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[TowerTalk] More Guy Anchors

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Subject: [TowerTalk] More Guy Anchors
From: gscholten@michamber, (Gale)
Date: Tue, 30 Jun 1998 19:52:16 -0400
Chuck Sudds wrote:
> I am getting ready to install my 80ft of Rohn 45G. I have the base and all
> three of the guy-anchor spots marked off, out in my "North 40." Rather than
> manually digging these holes, I was planning on enlisting the services
> (again) of my Rural Electric Company, and their power pole auger. I plan to
> have them auger down about 8-9 ft and about 18-24" in diameter. Does anyone
> see a problem with round guy anchor bases?? I do plan to have elevated guys,
> about 4-5ft out of the ground.
> Looking forward to ALL replies, mispelled or not ;)
> Chuck Sudds  K0TVD
> Missouri Valley, Iowa USA
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Round guy anchor bases rea OK IF properly designed.  
Example: 80 feet 45G, 90 MPH wind, and 14 sq ft antenna load
Guy anchor pull out force is 2400 # upward and 2600# toward the tower.
The force in line with the guy anchor is approximately 5400 pounds.  If
the concrete and any soil placed on top of the concrete weight more than
2400# the anchor won't lift out of the ground.  BUT  the soil strength
must be great enough to resist the lateral movement.  If your soil has a
load capacity of 1000 PSF (pounds per square foot) than your anchor will
need 2.6 sq ft of projected side surface to resist movement.  Note that
I have not considered any tendency fot the anchor to tip over and pull

This stuff ain't all that simple.  

Check with a local civil engineering company in your area and talk to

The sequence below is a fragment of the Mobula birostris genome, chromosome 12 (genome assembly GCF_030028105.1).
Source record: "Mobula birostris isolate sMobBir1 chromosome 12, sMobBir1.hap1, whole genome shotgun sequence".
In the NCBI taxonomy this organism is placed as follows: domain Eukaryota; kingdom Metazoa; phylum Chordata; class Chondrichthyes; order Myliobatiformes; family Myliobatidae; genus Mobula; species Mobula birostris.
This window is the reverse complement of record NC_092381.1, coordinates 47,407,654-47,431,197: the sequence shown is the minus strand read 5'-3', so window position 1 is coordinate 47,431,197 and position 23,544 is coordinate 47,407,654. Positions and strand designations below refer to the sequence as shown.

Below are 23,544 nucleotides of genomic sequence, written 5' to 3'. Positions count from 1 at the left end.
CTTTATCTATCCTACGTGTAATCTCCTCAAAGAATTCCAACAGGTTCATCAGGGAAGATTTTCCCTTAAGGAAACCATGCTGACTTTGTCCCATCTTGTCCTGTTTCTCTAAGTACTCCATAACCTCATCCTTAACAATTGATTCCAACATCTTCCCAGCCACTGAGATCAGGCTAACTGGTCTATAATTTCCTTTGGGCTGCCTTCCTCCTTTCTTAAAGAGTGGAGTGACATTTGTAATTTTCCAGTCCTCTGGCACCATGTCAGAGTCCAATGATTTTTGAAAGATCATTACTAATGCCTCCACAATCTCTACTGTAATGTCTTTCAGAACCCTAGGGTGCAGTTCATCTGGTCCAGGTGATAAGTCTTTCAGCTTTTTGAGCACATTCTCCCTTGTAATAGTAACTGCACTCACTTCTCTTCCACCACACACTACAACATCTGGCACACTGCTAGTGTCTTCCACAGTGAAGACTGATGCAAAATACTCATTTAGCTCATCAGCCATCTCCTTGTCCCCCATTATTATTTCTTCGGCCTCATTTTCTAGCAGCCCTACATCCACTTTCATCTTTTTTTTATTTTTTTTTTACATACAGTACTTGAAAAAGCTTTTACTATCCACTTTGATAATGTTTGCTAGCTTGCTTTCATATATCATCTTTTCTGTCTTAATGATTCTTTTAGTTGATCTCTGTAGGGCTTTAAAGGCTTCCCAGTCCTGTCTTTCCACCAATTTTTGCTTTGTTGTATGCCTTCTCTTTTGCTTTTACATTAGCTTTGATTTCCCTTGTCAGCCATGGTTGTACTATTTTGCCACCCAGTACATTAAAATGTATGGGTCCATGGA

someone in their soils or foundation engineering department.  They can
give you a rough idea of the soil strength in your area.  Soil strength
veries greatly.

The Rohn book has a lot of good design info in it but take the time to

Elevated guy anchor points require much larger anchor blocks than in
line guy anchors because of the tipping effect generated by the pole or
pipe acting as a lever that is trying to pry the anchor block out of the

ALSO nearly all of the force at the base of the tower it straight down
and includes the weight of the tower, antennas, rotators and accesories
plus the tension in the guy wires.  It is possible to tighten guy wires
enough that a tower would collapse in a 20 mph breeze.  Get your trig
book out and calculate the down ward pull. or consider that it is equal
to the lifting forse at the guy anchor times 2 because 2 anchors can be
loaded to max if the wind is directly between them.  Doesn't sound right
but its true, get the trig book out and look it up.

I hope this helps.

Willians and Works, Inc
Civil engineers
Grand Rapids, Michigan

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